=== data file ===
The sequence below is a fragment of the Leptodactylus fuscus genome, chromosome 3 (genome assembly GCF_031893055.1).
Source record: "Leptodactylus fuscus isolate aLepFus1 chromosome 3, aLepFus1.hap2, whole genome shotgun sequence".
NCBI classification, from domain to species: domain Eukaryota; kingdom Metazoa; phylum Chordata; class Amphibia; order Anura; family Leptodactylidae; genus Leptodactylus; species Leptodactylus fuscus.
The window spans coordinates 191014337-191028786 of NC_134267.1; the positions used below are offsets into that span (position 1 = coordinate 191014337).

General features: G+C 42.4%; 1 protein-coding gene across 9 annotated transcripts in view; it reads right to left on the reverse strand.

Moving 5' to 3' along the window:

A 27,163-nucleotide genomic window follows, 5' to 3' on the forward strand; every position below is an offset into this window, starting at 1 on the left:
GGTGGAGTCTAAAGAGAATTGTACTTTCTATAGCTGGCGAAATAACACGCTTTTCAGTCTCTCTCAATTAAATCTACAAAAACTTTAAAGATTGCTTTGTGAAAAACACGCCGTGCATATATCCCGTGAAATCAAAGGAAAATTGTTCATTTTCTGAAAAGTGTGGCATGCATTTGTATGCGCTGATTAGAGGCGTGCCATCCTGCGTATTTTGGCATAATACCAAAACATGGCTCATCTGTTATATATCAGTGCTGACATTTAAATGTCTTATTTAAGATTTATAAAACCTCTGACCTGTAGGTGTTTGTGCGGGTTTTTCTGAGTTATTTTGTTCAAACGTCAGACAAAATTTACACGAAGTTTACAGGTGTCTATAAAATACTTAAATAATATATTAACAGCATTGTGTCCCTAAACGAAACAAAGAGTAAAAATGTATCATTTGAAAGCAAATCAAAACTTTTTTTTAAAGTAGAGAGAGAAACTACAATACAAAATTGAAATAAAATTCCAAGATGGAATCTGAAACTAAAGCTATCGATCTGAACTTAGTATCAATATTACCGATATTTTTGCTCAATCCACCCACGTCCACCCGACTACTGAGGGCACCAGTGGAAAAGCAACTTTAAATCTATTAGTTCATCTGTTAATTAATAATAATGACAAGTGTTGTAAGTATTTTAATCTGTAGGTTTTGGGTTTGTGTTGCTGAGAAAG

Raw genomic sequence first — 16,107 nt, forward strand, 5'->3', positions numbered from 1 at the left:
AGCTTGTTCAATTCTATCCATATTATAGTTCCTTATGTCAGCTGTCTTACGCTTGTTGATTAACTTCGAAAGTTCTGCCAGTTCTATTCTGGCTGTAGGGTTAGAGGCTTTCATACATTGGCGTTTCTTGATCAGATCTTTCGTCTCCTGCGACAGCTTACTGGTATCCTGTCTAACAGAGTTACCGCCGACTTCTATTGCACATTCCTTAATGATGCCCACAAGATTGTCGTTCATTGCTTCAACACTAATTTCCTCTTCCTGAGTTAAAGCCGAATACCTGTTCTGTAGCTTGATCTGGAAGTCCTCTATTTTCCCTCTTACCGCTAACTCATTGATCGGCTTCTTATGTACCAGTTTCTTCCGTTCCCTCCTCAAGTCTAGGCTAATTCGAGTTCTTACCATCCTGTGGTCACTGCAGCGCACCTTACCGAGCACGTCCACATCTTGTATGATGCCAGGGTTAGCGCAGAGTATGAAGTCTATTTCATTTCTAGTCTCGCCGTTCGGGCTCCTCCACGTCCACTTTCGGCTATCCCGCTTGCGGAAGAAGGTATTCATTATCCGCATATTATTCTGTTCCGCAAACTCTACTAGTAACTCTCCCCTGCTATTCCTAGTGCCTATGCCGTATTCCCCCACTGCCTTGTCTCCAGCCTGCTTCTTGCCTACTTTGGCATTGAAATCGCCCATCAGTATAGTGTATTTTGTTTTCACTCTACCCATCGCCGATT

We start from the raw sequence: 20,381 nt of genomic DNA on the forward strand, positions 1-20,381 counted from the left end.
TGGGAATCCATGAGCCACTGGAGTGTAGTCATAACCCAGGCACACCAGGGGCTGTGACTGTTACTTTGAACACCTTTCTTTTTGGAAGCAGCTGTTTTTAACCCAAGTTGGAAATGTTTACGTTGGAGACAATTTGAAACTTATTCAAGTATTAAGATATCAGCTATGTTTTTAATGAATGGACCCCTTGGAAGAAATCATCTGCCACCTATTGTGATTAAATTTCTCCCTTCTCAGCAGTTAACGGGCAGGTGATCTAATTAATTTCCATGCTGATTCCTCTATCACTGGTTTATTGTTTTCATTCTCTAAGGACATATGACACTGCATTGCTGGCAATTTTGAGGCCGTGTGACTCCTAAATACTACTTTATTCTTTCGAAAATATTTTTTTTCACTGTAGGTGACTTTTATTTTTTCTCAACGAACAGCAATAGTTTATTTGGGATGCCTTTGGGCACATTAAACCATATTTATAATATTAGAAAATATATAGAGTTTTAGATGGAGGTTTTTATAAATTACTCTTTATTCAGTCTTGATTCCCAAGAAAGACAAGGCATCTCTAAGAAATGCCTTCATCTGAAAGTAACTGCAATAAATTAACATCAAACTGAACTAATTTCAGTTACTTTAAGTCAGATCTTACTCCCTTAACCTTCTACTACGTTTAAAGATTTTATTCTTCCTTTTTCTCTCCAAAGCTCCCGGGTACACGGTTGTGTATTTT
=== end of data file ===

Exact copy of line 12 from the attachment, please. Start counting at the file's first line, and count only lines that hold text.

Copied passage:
TGGGAATCCATGAGCCACTGGAGTGTAGTCATAACCCAGGCACACCAGGGGCTGTGACTGTTACTTTGAACACCTTTCTTTTTGGAAGCAGCTGTTTTTAACCCAAGTTGGAAATGTTTACGTTGGAGACAATTTGAAACTTATTCAAGTATTAAGATATCAGCTATGTTTTTAATGAATGGACCCCTTGGAAGAAATCATCTGCCACCTATTGTGATTAAATTTCTCCCTTCTCAGCAGTTAACGGGCAGGTGATCTAATTAATTTCCATGCTGATTCCTCTATCACTGGTTTATTGTTTTCATTCTCTAAGGACATATGACACTGCATTGCTGGCAATTTTGAGGCCGTGTGACTCCTAAATACTACTTTATTCTTTCGAAAATATTTTTTTTCACTGTAGGTGACTTTTATTTTTTCTCAACGAACAGCAATAGTTTATTTGGGATGCCTTTGGGCACATTAAACCATATTTATAATATTAGAAAATATATAGAGTTTTAGATGGAGGTTTTTATAAATTACTCTTTATTCAGTCTTGATTCCCAAGAAAGACAAGGCATCTCTAAGAAATGCCTTCATCTGAAAGTAACTGCAATAAATTAACATCAAACTGAACTAATTTCAGTTACTTTAAGTCAGATCTTACTCCCTTAACCTTCTACTACGTTTAAAGATTTTATTCTTCCTTTTTCTCTCCAAAGCTCCCGGGTACACGGTTGTGTATTTT